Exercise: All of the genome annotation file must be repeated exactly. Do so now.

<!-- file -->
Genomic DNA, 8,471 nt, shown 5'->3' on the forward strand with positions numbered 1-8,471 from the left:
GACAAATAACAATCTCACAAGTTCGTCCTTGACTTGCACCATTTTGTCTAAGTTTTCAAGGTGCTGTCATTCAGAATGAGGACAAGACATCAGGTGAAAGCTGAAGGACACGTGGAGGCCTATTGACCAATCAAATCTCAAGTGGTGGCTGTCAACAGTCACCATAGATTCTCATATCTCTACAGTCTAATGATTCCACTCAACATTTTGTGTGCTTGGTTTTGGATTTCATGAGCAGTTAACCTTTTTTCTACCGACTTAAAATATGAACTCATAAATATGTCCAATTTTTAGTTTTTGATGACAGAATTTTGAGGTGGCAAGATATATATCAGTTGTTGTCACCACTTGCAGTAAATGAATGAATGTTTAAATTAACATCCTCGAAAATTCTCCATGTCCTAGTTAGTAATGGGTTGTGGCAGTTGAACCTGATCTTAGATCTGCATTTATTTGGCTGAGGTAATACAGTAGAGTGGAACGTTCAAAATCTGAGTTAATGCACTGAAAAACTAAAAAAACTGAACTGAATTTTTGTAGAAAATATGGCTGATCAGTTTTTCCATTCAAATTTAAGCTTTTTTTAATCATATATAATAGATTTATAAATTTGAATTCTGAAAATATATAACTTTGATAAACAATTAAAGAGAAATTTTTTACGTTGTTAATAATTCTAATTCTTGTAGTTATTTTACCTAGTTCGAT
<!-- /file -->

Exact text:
Genomic DNA, 8,471 nt, shown 5'->3' on the forward strand with positions numbered 1-8,471 from the left:
GACAAATAACAATCTCACAAGTTCGTCCTTGACTTGCACCATTTTGTCTAAGTTTTCAAGGTGCTGTCATTCAGAATGAGGACAAGACATCAGGTGAAAGCTGAAGGACACGTGGAGGCCTATTGACCAATCAAATCTCAAGTGGTGGCTGTCAACAGTCACCATAGATTCTCATATCTCTACAGTCTAATGATTCCACTCAACATTTTGTGTGCTTGGTTTTGGATTTCATGAGCAGTTAACCTTTTTTCTACCGACTTAAAATATGAACTCATAAATATGTCCAATTTTTAGTTTTTGATGACAGAATTTTGAGGTGGCAAGATATATATCAGTTGTTGTCACCACTTGCAGTAAATGAATGAATGTTTAAATTAACATCCTCGAAAATTCTCCATGTCCTAGTTAGTAATGGGTTGTGGCAGTTGAACCTGATCTTAGATCTGCATTTATTTGGCTGAGGTAATACAGTAGAGTGGAACGTTCAAAATCTGAGTTAATGCACTGAAAAACTAAAAAAACTGAACTGAATTTTTGTAGAAAATATGGCTGATCAGTTTTTCCATTCAAATTTAAGCTTTTTTTAATCATATATAATAGATTTATAAATTTGAATTCTGAAAATATATAACTTTGATAAACAATTAAAGAGAAATTTTTTACGTTGTTAATAATTCTAATTCTTGTAGTTATTTTACCTAGTTCGAT